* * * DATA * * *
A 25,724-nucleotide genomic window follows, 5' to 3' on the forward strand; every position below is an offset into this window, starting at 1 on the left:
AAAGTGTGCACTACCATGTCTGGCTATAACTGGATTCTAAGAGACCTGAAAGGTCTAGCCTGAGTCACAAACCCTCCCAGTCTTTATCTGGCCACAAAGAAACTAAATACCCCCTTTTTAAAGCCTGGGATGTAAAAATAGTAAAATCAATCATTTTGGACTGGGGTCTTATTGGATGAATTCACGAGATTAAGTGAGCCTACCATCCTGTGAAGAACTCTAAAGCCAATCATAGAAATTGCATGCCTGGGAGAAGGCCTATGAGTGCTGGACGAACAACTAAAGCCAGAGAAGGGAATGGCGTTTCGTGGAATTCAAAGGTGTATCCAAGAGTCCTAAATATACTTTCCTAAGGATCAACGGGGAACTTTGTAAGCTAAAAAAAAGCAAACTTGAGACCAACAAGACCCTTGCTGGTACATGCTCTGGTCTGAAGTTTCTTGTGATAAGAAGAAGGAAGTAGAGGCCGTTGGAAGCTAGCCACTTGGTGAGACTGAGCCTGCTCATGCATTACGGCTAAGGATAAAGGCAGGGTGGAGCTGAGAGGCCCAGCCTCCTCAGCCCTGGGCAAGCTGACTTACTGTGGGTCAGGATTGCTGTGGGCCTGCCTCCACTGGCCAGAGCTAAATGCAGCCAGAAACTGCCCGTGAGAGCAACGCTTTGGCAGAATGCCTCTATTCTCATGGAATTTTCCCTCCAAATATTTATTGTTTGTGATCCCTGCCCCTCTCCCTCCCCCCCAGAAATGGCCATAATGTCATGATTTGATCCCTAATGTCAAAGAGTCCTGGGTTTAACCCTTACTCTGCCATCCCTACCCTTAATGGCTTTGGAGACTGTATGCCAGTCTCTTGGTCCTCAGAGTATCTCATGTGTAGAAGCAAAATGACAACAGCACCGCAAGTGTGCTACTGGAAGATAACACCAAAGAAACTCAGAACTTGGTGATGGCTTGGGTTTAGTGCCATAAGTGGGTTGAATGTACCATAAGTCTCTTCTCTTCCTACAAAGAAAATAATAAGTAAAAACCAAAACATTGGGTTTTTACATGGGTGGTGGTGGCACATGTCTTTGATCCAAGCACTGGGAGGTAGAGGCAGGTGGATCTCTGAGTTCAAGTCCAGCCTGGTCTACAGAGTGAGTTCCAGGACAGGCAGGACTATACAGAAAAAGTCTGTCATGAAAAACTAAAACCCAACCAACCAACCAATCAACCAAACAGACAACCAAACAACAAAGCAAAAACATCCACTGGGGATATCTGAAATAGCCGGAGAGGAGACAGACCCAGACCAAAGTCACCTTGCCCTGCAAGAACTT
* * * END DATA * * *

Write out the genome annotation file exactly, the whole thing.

A 25,724-nucleotide genomic window follows, 5' to 3' on the forward strand; every position below is an offset into this window, starting at 1 on the left:
AAAGTGTGCACTACCATGTCTGGCTATAACTGGATTCTAAGAGACCTGAAAGGTCTAGCCTGAGTCACAAACCCTCCCAGTCTTTATCTGGCCACAAAGAAACTAAATACCCCCTTTTTAAAGCCTGGGATGTAAAAATAGTAAAATCAATCATTTTGGACTGGGGTCTTATTGGATGAATTCACGAGATTAAGTGAGCCTACCATCCTGTGAAGAACTCTAAAGCCAATCATAGAAATTGCATGCCTGGGAGAAGGCCTATGAGTGCTGGACGAACAACTAAAGCCAGAGAAGGGAATGGCGTTTCGTGGAATTCAAAGGTGTATCCAAGAGTCCTAAATATACTTTCCTAAGGATCAACGGGGAACTTTGTAAGCTAAAAAAAAGCAAACTTGAGACCAACAAGACCCTTGCTGGTACATGCTCTGGTCTGAAGTTTCTTGTGATAAGAAGAAGGAAGTAGAGGCCGTTGGAAGCTAGCCACTTGGTGAGACTGAGCCTGCTCATGCATTACGGCTAAGGATAAAGGCAGGGTGGAGCTGAGAGGCCCAGCCTCCTCAGCCCTGGGCAAGCTGACTTACTGTGGGTCAGGATTGCTGTGGGCCTGCCTCCACTGGCCAGAGCTAAATGCAGCCAGAAACTGCCCGTGAGAGCAACGCTTTGGCAGAATGCCTCTATTCTCATGGAATTTTCCCTCCAAATATTTATTGTTTGTGATCCCTGCCCCTCTCCCTCCCCCCCAGAAATGGCCATAATGTCATGATTTGATCCCTAATGTCAAAGAGTCCTGGGTTTAACCCTTACTCTGCCATCCCTACCCTTAATGGCTTTGGAGACTGTATGCCAGTCTCTTGGTCCTCAGAGTATCTCATGTGTAGAAGCAAAATGACAACAGCACCGCAAGTGTGCTACTGGAAGATAACACCAAAGAAACTCAGAACTTGGTGATGGCTTGGGTTTAGTGCCATAAGTGGGTTGAATGTACCATAAGTCTCTTCTCTTCCTACAAAGAAAATAATAAGTAAAAACCAAAACATTGGGTTTTTACATGGGTGGTGGTGGCACATGTCTTTGATCCAAGCACTGGGAGGTAGAGGCAGGTGGATCTCTGAGTTCAAGTCCAGCCTGGTCTACAGAGTGAGTTCCAGGACAGGCAGGACTATACAGAAAAAGTCTGTCATGAAAAACTAAAACCCAACCAACCAACCAATCAACCAAACAGACAACCAAACAACAAAGCAAAAACATCCACTGGGGATATCTGAAATAGCCGGAGAGGAGACAGACCCAGACCAAAGTCACCTTGCCCTGCAAGAACTT